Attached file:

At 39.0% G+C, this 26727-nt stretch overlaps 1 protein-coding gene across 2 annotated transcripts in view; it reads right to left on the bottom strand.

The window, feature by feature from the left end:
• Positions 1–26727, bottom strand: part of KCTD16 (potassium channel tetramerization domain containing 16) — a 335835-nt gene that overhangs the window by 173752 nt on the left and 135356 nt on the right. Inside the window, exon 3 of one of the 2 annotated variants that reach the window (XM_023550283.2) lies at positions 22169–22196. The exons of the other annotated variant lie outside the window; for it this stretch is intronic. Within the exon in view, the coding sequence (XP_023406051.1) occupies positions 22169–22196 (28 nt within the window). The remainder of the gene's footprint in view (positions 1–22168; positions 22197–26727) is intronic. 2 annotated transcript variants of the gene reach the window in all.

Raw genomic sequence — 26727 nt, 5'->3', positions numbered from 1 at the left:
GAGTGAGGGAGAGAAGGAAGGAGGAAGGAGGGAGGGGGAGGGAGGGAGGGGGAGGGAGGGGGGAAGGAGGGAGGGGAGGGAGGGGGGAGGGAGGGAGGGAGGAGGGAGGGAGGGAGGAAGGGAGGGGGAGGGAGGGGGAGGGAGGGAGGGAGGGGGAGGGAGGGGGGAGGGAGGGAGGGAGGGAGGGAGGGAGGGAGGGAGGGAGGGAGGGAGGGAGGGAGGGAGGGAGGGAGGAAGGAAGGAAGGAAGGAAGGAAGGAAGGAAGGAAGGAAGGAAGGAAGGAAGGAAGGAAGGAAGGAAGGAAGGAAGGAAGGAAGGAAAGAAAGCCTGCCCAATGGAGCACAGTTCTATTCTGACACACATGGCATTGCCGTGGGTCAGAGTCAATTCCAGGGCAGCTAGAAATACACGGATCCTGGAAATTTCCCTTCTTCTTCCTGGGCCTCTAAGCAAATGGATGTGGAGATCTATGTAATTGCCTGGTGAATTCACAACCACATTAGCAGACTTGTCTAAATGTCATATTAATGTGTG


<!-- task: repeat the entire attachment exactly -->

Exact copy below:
At 39.0% G+C, this 26727-nt stretch overlaps 1 protein-coding gene across 2 annotated transcripts in view; it reads right to left on the bottom strand.

The window, feature by feature from the left end:
• Positions 1–26727, bottom strand: part of KCTD16 (potassium channel tetramerization domain containing 16) — a 335835-nt gene that overhangs the window by 173752 nt on the left and 135356 nt on the right. Inside the window, exon 3 of one of the 2 annotated variants that reach the window (XM_023550283.2) lies at positions 22169–22196. The exons of the other annotated variant lie outside the window; for it this stretch is intronic. Within the exon in view, the coding sequence (XP_023406051.1) occupies positions 22169–22196 (28 nt within the window). The remainder of the gene's footprint in view (positions 1–22168; positions 22197–26727) is intronic. 2 annotated transcript variants of the gene reach the window in all.

Raw genomic sequence — 26727 nt, 5'->3', positions numbered from 1 at the left:
GAGTGAGGGAGAGAAGGAAGGAGGAAGGAGGGAGGGGGAGGGAGGGAGGGGGAGGGAGGGGGGAAGGAGGGAGGGGAGGGAGGGGGGAGGGAGGGAGGGAGGAGGGAGGGAGGGAGGAAGGGAGGGGGAGGGAGGGGGAGGGAGGGAGGGAGGGGGAGGGAGGGGGGAGGGAGGGAGGGAGGGAGGGAGGGAGGGAGGGAGGGAGGGAGGGAGGGAGGGAGGGAGGGAGGGAGGAAGGAAGGAAGGAAGGAAGGAAGGAAGGAAGGAAGGAAGGAAGGAAGGAAGGAAGGAAGGAAGGAAGGAAGGAAGGAAGGAAGGAAAGAAAGCCTGCCCAATGGAGCACAGTTCTATTCTGACACACATGGCATTGCCGTGGGTCAGAGTCAATTCCAGGGCAGCTAGAAATACACGGATCCTGGAAATTTCCCTTCTTCTTCCTGGGCCTCTAAGCAAATGGATGTGGAGATCTATGTAATTGCCTGGTGAATTCACAACCACATTAGCAGACTTGTCTAAATGTCATATTAATGTGTG